There is no shortage on the internet of fantastic DIY shiplap and faux shiplap tutorials! I wanted to add mine to the mix in case someone is looking for a shiplap tutorial that doesn’t involve cutting plywood into strips. Granted, my shiplap method won’t provide you with the cheapest shiplap look, but it will produce a seamless, beautiful, and sturdy wall that is easy to patch and looks beautiful for years to come!
How to Create a Shiplap Wall with Wood Boards
When making over our breakfast room, I knew I wanted to give the walls some texture and shiplap seemed like the best candidate for the space! I prefer the look of wide shiplap boards that run between 8″-10″ wide and I like my shiplap to be free of any seams or cuts. (I know, I know. I’m picky.) Our breakfast room is almost 10′ long, so we chose to use 1x8x10 boards for the main wall and 1x8x6 boards for the half wall.
- 1x8x10 boards and 1x8x6 boards
- Stud finder
- Nail gun with 2″ nails. (This is my favorite nail gun here.)
- Circular Saw
- Spacers or jumbo craft sticks
- Wood putty
- Zinser Bin Primer
- Sherwin Williams White Gallery in Satin
- Find the studs in your wall and mark them using a chalk line or straight edge.
- Measure and cut your boards to size using a circular saw.
- Nail the boards to the wall at each stud, starting in the center of each board. We began placing he boards at the top of the wall and working our way down to the bottom. We chose not to remove our baseboard on the shorter wall, but for a cleaner look, feel free to do so.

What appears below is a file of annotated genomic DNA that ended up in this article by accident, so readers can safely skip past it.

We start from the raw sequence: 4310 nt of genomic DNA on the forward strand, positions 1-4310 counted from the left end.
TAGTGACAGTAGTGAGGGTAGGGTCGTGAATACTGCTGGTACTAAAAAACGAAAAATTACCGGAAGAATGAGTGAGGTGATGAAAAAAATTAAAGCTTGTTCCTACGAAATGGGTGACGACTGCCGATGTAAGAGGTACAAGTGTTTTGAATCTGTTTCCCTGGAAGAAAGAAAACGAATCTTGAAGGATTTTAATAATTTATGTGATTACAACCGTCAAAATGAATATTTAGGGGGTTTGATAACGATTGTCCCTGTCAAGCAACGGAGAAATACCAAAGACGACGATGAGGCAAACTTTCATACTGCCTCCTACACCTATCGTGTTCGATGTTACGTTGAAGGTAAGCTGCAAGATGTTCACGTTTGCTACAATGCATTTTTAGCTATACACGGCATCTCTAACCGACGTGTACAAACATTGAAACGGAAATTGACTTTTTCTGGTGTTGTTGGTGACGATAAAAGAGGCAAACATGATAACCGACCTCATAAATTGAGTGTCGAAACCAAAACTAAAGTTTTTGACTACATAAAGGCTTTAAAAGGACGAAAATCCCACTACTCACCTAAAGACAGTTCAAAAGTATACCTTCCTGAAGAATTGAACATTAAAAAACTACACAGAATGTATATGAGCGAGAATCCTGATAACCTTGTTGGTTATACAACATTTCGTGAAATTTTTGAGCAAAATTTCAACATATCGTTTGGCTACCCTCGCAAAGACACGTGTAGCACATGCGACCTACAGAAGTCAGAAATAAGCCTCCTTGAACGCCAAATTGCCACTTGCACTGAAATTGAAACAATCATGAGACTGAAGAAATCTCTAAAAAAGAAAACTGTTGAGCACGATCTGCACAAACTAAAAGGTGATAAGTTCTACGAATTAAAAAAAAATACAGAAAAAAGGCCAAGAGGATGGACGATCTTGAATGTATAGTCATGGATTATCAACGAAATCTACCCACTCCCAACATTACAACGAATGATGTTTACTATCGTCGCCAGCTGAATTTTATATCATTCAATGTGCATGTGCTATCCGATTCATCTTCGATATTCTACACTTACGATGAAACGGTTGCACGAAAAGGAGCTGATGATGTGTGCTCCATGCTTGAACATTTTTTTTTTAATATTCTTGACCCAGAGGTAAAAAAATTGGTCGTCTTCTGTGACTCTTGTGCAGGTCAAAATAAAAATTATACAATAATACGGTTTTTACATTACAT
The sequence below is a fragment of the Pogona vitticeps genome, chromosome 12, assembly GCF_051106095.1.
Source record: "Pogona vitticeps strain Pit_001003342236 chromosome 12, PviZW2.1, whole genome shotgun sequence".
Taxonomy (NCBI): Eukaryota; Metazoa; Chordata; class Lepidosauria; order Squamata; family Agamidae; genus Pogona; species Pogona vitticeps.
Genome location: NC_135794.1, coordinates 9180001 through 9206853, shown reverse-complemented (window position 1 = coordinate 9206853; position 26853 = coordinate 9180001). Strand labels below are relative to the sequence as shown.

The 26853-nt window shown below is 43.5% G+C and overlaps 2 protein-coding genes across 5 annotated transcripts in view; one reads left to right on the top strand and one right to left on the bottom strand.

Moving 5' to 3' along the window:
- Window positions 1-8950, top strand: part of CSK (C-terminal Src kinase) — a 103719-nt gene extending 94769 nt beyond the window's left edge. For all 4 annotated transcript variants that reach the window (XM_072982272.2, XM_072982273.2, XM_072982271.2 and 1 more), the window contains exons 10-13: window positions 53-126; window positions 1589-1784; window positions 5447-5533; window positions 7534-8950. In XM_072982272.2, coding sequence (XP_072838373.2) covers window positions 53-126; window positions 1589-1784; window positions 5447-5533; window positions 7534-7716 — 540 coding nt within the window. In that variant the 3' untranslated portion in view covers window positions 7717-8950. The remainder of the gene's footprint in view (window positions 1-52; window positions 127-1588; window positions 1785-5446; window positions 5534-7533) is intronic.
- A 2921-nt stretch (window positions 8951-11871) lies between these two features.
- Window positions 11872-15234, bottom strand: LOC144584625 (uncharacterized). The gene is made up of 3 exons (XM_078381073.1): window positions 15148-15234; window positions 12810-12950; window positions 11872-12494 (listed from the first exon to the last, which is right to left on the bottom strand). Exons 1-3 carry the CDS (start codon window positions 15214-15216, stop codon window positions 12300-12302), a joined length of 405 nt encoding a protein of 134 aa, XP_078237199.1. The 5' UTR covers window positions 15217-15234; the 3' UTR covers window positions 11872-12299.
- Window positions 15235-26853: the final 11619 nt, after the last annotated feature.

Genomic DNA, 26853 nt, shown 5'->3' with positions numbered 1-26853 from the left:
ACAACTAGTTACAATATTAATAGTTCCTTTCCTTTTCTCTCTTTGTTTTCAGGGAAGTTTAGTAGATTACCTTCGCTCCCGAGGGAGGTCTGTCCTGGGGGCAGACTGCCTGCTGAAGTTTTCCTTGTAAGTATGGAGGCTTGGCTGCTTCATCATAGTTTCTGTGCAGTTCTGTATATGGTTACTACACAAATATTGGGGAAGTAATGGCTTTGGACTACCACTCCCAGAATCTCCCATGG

- Use spacers (we used the jumbo craft sticks that look like tongue depressors) between each board to create the gap.
- Fill all nail holes with putty and sand smooth once dry.
- Prime and paint!
Given the popularity of shiplap, I’m not sure why actual wide-planked shiplap boards are difficult to find at Lowe’s and Home Depot. The 5 inch boards are readily available, but the 8″-10″ boards are trickier to track down. Lumber yards typically have them but might not be as convenient to shop at. Using wood boards works just as well, but may end up being pricier than actual shiplap.
Another tip to remember is that when priming, be sure to use a shellac-based primer such as Zinser Bin Primer. Shellac seals the wood and prevents bleed-through down the road. Trust me from a lot of experience on this one! It’s always good to seal the wood with shellac before painting.
I love the way our shiplap turned out! If you’d like to see more pictures of the breakfast room, learn more about the cube storage hack, and see all of the room sources please click here.